Today I took the coast road to circumnavigate the North Mainland. It was not a day for monuments or excavations, but places of natural beauty (although that is everywhere), and coastal walks. It is almost impossible to drive anywhere here without losing sight of either the sea or a Loch. These natural features make the landscape far more interesting, as you are seeing, land, water, and then land again everywhere – imagine vast stretches of green, layered with shimmering blue water and topped with multi-coloured green and brown hills, interspersed with the mauve of the heather.
I know I am going on a lot to how beautiful this Island is, but believe me, it is.
I walked along a stretch of coast at The Bay of Skail on the west coast, where there is a rock formation called the Hole o’ Rowe, looking like the open jaws of a giant stone sea monster.
Further north a climbed a hill at Marwick Head to Kitcheners Monument. I, like many of you may have thought he died in India, but no, he perished off the cost here on his way to Russia, on HMS Hampshire, in what the guide information says as ‘mysterious circumstances’ in 1916.
As I have said before, it’s a photographer’s paradise here. I have seen many species of birds, and been able to photograph them; lapwings, curlews, kittiwakes, terns and lapwings.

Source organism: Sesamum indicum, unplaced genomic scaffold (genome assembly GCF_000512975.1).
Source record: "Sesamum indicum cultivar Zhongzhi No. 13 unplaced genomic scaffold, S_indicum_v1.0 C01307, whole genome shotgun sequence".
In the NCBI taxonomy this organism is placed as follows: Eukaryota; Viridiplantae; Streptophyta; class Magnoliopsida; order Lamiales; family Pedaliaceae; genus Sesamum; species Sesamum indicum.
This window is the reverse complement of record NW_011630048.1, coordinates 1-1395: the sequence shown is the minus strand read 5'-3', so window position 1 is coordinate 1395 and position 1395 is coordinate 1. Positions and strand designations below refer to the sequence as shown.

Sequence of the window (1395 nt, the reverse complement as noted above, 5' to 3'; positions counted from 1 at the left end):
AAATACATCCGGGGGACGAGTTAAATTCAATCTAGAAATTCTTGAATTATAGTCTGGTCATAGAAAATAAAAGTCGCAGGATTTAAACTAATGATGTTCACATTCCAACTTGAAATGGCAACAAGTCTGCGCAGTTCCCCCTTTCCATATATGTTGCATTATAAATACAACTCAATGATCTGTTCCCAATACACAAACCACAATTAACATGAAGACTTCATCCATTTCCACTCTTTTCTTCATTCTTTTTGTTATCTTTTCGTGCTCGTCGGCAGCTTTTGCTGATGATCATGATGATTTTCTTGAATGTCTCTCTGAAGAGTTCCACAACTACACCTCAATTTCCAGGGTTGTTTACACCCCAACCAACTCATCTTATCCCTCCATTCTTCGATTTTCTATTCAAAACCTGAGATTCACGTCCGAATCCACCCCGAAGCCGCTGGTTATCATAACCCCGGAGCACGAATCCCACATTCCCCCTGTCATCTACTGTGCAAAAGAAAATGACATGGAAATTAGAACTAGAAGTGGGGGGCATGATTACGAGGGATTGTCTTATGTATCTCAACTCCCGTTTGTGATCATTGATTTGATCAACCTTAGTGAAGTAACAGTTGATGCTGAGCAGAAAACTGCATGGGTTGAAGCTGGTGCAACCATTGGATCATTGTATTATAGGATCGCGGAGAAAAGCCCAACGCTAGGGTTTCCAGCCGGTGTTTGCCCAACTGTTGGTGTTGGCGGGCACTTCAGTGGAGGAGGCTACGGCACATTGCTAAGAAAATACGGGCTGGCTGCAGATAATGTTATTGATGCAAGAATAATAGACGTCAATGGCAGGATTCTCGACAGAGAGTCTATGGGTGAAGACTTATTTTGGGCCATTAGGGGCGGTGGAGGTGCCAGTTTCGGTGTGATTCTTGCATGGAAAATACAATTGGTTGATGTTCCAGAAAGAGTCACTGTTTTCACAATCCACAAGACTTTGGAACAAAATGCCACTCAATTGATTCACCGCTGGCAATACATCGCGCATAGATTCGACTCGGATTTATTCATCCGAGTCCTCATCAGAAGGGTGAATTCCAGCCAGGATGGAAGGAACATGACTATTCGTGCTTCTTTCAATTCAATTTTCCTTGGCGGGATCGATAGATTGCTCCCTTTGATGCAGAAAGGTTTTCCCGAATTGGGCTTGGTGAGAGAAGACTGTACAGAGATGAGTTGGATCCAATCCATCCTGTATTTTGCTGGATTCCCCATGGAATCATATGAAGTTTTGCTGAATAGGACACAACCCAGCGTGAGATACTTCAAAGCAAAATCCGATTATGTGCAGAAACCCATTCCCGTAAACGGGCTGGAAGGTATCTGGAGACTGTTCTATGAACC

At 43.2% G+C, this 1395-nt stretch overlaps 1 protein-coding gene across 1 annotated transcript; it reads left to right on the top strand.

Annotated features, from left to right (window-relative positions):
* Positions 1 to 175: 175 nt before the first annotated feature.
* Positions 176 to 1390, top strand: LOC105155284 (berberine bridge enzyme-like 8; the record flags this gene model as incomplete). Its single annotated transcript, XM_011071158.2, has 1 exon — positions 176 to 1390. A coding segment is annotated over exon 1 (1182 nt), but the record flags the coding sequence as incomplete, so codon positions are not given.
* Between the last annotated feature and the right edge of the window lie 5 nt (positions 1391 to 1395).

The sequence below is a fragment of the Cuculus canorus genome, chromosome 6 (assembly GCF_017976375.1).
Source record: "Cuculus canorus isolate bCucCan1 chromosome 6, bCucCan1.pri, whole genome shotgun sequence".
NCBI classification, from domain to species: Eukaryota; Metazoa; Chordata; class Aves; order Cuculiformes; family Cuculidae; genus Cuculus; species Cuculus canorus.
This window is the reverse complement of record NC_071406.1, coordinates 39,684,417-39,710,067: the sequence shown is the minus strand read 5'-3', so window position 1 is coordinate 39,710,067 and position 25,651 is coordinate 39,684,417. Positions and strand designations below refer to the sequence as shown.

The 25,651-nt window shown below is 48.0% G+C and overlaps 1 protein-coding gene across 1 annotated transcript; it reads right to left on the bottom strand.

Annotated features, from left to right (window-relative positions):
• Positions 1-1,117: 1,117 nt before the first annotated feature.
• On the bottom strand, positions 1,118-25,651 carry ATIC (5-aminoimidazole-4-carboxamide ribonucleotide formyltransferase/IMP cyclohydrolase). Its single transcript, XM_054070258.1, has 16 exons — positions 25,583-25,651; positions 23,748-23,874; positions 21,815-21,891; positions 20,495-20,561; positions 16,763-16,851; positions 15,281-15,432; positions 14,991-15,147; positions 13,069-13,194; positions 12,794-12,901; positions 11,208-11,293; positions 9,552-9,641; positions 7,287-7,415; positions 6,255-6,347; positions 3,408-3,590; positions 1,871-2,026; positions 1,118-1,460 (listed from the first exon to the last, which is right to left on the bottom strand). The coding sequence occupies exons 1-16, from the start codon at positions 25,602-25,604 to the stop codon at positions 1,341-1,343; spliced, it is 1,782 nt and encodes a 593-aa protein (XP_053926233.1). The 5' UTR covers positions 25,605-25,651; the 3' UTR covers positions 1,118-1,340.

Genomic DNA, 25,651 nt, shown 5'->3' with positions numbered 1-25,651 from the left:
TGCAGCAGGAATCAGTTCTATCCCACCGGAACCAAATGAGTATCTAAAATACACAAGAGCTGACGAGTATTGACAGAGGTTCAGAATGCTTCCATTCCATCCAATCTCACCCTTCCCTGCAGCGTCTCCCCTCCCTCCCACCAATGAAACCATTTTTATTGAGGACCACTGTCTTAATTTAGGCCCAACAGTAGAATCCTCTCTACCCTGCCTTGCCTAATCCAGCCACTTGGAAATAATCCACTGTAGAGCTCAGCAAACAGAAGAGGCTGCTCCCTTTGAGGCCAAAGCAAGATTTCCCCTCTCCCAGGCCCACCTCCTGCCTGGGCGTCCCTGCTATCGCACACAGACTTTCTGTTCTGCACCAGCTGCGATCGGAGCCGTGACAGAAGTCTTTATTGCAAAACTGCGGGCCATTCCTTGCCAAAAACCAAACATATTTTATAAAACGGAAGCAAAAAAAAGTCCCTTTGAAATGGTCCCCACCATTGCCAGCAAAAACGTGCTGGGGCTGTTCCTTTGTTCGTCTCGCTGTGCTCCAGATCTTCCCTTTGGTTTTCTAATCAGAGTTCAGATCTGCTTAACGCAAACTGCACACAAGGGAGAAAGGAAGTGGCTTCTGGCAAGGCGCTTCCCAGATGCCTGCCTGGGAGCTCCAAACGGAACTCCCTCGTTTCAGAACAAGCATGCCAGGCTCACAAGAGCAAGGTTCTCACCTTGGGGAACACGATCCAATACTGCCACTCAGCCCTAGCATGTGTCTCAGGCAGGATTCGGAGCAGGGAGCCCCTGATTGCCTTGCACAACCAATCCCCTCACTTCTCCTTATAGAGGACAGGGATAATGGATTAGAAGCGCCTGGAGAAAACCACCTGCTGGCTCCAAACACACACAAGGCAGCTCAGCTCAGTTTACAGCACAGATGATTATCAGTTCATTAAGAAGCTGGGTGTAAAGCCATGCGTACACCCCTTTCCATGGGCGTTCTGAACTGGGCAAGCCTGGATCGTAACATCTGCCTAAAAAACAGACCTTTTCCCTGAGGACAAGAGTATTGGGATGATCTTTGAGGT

Further along I come to Birsay, and the main focus of interest is the Earl Robert Stewarts manor house – now just a ruin. Old ruins of places like this do not do much for me, it’s usually the people who lived in them is where the focus lies; in this case the notorious 16 century Earl Robert Stewart (read more of his history here http://www.orkneyjar.com/history/historicalfigures/robertstewart/index.html )
Nearby there is a cassowary, and at low tide it is possible to walk over to the Borough of Birsay for a couple of hours and explore Norse houses, churches and palaces.
For the next few hours I continue to follow the coast road, turning off here and there just to see what the view is like, and as always it’s breathtaking.
In the afternoon I visited the Highland Park distillery – home of the world famous Orkney Malt. Had an interesting 50 minute tour of the factory following the process of turning barley, malt and water into the finished product. Quick question – no prizes – how does the whisky get its colour?
Later that evening I met my friend John Needham who lives in St Margaret’s Hope with his wife, who is Orkadian. We ate in one of the best Indian restaurants I have ever been to (it had won best restaurant 5 years in a row). Afterwards we had a nightcap in a bar/cafe/meeting place and listen to a live ‘reel’ (traditional folk musicians, for the uninitiated}.
Tomorrow I venture further south to the fossil museum and the Eagle Caves covering Holm and South Ronaldsay.
On a personal note, I want to wish my daughter, Nicole, who is Abseiling down Guys Hospital in London on Sunday, for charity, the very best of luck, and congratulations on raising all that money.